The motor comes fixed to a backing plate which will be removed and disposed of. The gantry must have several features; it must be able to have the X Axis motor attached to it, it must provide a cross-bar to steady the slider, somewhere for the laser module, and it must also have runners for the Y Axis.
As I’ll be cutting the parts from 3mm plywood I’ll be using vector graphics to design the parts. There are several programs available to help you with this part. Inkscapeis an Open Source vector graphics editor, it works on several platforms including Linux and the Raspberry Pi.
The gantry is to run along two 3mm x 150mm ground steel rods. There will be two sections of 4mm aluminum tube pressed inside the gantry which the rods fit down. The steel rods will take the weight of the assembly meaning that the motors only have to handle position changes and don’t have to battle the weight.
There are a total of ten different revisions of the gantry, with the tenth being part of the final build. To begin I kept it simple; mount the motor, get the correct heigh above the cutting table, and make sure it was wide enough to manage the full length of the X Axis.
Each new iteration of the gantry added something new, or corrected an error, or was most often the case it did both; improve, and add to the design.
Version 1 : Added the motor, set the height & width.
Version 2 : Reduced weight with cut-outs.
Version 3 : Corrections.
Version 4 : Increased the depth of the lower cross-bar from 15mm to 30mm to increase stability. The weight of the laser module was causing the gantry to tip forward and bind on the runners.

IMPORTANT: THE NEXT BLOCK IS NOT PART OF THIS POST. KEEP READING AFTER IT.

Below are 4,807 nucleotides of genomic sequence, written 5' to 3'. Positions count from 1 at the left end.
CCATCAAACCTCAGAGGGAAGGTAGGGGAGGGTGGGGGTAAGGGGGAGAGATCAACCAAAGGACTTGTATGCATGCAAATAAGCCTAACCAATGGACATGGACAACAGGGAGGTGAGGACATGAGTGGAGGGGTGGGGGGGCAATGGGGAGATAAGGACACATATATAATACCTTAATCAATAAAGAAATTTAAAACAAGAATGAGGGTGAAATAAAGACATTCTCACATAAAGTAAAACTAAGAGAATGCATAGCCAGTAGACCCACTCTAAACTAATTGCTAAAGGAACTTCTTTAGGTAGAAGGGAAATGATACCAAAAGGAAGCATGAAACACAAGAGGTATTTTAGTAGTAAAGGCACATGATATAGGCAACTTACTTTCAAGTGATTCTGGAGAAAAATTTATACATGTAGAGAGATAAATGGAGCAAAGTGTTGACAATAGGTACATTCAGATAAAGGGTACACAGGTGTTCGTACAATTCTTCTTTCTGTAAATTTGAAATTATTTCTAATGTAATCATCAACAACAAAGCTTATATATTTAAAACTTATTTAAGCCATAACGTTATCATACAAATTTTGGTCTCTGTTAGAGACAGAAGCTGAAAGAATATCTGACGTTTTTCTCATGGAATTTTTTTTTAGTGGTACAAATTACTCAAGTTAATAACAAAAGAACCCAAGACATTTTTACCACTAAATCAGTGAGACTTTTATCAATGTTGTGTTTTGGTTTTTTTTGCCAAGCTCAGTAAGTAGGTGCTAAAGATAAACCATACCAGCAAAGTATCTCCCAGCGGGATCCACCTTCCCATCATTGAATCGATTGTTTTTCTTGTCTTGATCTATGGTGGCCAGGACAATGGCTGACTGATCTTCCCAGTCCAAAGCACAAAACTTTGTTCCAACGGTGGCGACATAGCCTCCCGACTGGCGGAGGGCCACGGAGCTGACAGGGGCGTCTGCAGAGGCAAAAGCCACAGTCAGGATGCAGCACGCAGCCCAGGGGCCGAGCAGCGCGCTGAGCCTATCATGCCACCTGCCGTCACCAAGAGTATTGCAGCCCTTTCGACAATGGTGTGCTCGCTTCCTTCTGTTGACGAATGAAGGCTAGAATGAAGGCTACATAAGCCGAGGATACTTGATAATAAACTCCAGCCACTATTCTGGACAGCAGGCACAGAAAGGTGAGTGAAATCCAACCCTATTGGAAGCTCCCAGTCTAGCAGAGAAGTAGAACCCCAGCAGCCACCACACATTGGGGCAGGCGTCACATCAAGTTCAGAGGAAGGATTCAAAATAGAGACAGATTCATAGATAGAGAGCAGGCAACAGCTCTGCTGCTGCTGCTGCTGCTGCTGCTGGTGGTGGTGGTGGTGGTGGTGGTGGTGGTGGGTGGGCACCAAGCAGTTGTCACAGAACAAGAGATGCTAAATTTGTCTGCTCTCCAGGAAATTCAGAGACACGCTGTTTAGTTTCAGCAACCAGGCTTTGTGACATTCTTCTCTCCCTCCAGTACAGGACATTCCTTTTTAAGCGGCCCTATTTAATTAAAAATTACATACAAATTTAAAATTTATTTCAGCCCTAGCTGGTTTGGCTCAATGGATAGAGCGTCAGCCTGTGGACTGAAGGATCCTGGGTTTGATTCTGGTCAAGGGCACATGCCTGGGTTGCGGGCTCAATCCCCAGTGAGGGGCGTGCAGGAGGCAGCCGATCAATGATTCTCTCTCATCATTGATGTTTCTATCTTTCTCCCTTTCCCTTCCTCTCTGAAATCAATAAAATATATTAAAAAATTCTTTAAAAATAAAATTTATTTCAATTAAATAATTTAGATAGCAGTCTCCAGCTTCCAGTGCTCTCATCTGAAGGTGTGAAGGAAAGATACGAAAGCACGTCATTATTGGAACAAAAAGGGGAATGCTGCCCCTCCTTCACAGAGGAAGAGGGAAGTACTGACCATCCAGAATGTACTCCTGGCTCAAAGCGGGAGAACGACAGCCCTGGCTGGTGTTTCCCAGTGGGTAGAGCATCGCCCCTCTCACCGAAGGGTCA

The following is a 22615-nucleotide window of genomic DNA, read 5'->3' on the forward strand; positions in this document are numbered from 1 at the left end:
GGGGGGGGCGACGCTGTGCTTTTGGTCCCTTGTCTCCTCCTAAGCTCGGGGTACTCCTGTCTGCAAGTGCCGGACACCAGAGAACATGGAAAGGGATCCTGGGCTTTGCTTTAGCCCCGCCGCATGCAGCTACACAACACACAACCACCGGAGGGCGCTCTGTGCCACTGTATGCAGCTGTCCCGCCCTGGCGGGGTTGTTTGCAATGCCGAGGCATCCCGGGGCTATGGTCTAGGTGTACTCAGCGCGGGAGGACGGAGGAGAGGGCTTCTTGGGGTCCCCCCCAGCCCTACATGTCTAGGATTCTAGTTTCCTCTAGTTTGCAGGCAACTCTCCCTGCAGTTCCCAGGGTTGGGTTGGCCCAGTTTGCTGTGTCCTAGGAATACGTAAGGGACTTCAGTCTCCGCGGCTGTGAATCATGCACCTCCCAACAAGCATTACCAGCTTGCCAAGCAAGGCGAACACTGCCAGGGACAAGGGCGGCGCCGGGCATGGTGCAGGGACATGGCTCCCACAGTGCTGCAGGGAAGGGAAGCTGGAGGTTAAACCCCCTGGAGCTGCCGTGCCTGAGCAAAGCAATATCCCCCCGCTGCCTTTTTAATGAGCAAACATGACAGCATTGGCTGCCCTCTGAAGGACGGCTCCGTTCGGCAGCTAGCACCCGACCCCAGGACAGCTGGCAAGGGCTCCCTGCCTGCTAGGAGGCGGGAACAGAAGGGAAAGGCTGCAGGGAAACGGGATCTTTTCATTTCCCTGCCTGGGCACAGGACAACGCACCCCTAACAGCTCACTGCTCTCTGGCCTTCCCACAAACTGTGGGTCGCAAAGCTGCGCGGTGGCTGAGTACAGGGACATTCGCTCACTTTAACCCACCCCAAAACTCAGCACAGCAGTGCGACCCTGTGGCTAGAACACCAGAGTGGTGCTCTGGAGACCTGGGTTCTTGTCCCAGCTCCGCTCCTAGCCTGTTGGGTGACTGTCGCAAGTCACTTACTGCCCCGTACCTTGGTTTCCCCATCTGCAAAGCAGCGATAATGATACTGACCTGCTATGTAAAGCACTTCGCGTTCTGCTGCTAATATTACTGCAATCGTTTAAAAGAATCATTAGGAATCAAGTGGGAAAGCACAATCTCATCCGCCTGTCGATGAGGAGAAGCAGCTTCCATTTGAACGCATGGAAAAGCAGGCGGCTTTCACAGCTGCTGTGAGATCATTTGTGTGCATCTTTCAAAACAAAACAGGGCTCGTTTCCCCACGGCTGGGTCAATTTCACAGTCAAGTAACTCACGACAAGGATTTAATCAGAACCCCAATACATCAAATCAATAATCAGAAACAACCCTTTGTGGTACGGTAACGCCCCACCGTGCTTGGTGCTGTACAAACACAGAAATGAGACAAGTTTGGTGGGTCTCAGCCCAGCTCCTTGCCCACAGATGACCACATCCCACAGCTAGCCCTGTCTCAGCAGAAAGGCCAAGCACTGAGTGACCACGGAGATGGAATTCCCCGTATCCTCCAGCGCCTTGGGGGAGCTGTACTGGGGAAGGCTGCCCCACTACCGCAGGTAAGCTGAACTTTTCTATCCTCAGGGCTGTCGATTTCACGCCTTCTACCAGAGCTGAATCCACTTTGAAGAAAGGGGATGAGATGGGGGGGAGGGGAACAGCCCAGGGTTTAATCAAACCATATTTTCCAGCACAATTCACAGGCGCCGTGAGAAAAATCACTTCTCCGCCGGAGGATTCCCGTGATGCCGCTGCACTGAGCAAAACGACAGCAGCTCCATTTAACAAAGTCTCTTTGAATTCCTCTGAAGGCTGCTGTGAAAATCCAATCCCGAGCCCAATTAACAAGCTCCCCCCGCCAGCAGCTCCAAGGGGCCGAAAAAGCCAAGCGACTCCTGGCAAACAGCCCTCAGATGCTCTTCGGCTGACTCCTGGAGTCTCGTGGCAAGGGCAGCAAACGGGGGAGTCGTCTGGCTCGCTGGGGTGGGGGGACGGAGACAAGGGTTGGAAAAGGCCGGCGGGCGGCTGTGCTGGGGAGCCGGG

Version 5 : Added space & boltholes for the X Axis end-stops.
Version 6 : Corrections.
Version 7 : Added space & boltholes for the Y Axis end-stops.
Version 8 : Cut-outs made to the lower cross member allowing clearance for the Y Axis stepper motor.
Version 9 : Added brackets for the cables. This was used in the first dry-run of the MicroSlice.
Version 10 : Corrections made. Final version.
Step 3: Gantry Platform
The gantry platform had to serve two main purposes; support the runners for the gantry, and mount the Y Axis motor. The design constraints were limited to the width of the gantry, and to the length of travel of the Y Axis. I wanted a lightweight platform for the gantry, I also needed to fit the cutting table.
Step 4: The Cutting Table
Everyone loves a honeycomb cutting table on their laser cutter, and I though the MicroSlice should have one.
For extra strength I used two layers of 3mm sheet glued together. There are two teeth at each end which interlock with two sockets on the Gantry Platform preventing the cutting table from moving.
I’ve pressed some neodymium magnets into the cutting table to help keep any paper secure while engraving / cutting. The area exposed to the laser has been covered with thick aluminium foil. This will protect the table from the laser’s heat.
Step 5: Heat-Sinks
The heat-sinks for the two LDOs come from a single reclaimed BGA heat-sink.
1 | Remove the heat-sink from the old BGA.
2 | Add 2.54mm pins to the two LDOs.
3 | File down the pins on the underside of the PCB.
4 | Cut the heat-sink into strips. I measured the width of the LDOs and cut a strip along the line with the screw hole. We’ll later use the screw holes to mount the LDOs to the MicroSlice.
5 | Shorten the strip to match the LDO.
6 | Clean up the edges, and remove the black from the surface where the LDO will be attached.
7 | Glue the LDOs to the heat-sinks using thermally conductive adhesive.
8 | Allow the glue to set.
You could also use thermal adhesive tape to attach the LDOs.
I have since found a source for new heat-sinks, check the parts list at the beginning of this instructable.
For more detail: The MicroSlice | A tiny Arduino laser cutter